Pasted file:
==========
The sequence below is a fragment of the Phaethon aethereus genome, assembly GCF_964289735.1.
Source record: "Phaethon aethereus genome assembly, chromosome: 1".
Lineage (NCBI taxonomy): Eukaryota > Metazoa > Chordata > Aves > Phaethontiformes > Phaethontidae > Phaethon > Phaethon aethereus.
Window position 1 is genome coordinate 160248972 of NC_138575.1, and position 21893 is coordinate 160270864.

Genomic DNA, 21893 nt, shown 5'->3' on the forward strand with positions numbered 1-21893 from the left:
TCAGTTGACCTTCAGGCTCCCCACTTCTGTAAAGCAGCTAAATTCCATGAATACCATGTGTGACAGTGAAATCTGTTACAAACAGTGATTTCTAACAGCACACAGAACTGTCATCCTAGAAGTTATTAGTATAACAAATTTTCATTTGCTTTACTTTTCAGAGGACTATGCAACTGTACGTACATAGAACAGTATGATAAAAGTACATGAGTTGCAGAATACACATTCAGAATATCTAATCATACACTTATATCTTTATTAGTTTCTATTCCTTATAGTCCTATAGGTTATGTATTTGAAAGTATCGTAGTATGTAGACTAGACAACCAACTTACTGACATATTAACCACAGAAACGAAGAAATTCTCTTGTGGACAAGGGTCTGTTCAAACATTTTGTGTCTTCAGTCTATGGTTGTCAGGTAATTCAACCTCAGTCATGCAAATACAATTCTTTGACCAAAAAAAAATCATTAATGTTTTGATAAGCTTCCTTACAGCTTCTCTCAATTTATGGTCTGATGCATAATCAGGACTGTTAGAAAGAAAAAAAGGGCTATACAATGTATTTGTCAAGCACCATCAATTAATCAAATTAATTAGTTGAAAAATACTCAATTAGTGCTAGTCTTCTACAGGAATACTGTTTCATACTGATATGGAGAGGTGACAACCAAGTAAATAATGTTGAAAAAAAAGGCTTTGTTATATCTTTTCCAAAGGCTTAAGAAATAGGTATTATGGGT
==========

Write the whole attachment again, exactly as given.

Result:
The sequence below is a fragment of the Phaethon aethereus genome, assembly GCF_964289735.1.
Source record: "Phaethon aethereus genome assembly, chromosome: 1".
Lineage (NCBI taxonomy): Eukaryota > Metazoa > Chordata > Aves > Phaethontiformes > Phaethontidae > Phaethon > Phaethon aethereus.
Window position 1 is genome coordinate 160248972 of NC_138575.1, and position 21893 is coordinate 160270864.

Genomic DNA, 21893 nt, shown 5'->3' on the forward strand with positions numbered 1-21893 from the left:
TCAGTTGACCTTCAGGCTCCCCACTTCTGTAAAGCAGCTAAATTCCATGAATACCATGTGTGACAGTGAAATCTGTTACAAACAGTGATTTCTAACAGCACACAGAACTGTCATCCTAGAAGTTATTAGTATAACAAATTTTCATTTGCTTTACTTTTCAGAGGACTATGCAACTGTACGTACATAGAACAGTATGATAAAAGTACATGAGTTGCAGAATACACATTCAGAATATCTAATCATACACTTATATCTTTATTAGTTTCTATTCCTTATAGTCCTATAGGTTATGTATTTGAAAGTATCGTAGTATGTAGACTAGACAACCAACTTACTGACATATTAACCACAGAAACGAAGAAATTCTCTTGTGGACAAGGGTCTGTTCAAACATTTTGTGTCTTCAGTCTATGGTTGTCAGGTAATTCAACCTCAGTCATGCAAATACAATTCTTTGACCAAAAAAAAATCATTAATGTTTTGATAAGCTTCCTTACAGCTTCTCTCAATTTATGGTCTGATGCATAATCAGGACTGTTAGAAAGAAAAAAAGGGCTATACAATGTATTTGTCAAGCACCATCAATTAATCAAATTAATTAGTTGAAAAATACTCAATTAGTGCTAGTCTTCTACAGGAATACTGTTTCATACTGATATGGAGAGGTGACAACCAAGTAAATAATGTTGAAAAAAAAGGCTTTGTTATATCTTTTCCAAAGGCTTAAGAAATAGGTATTATGGGT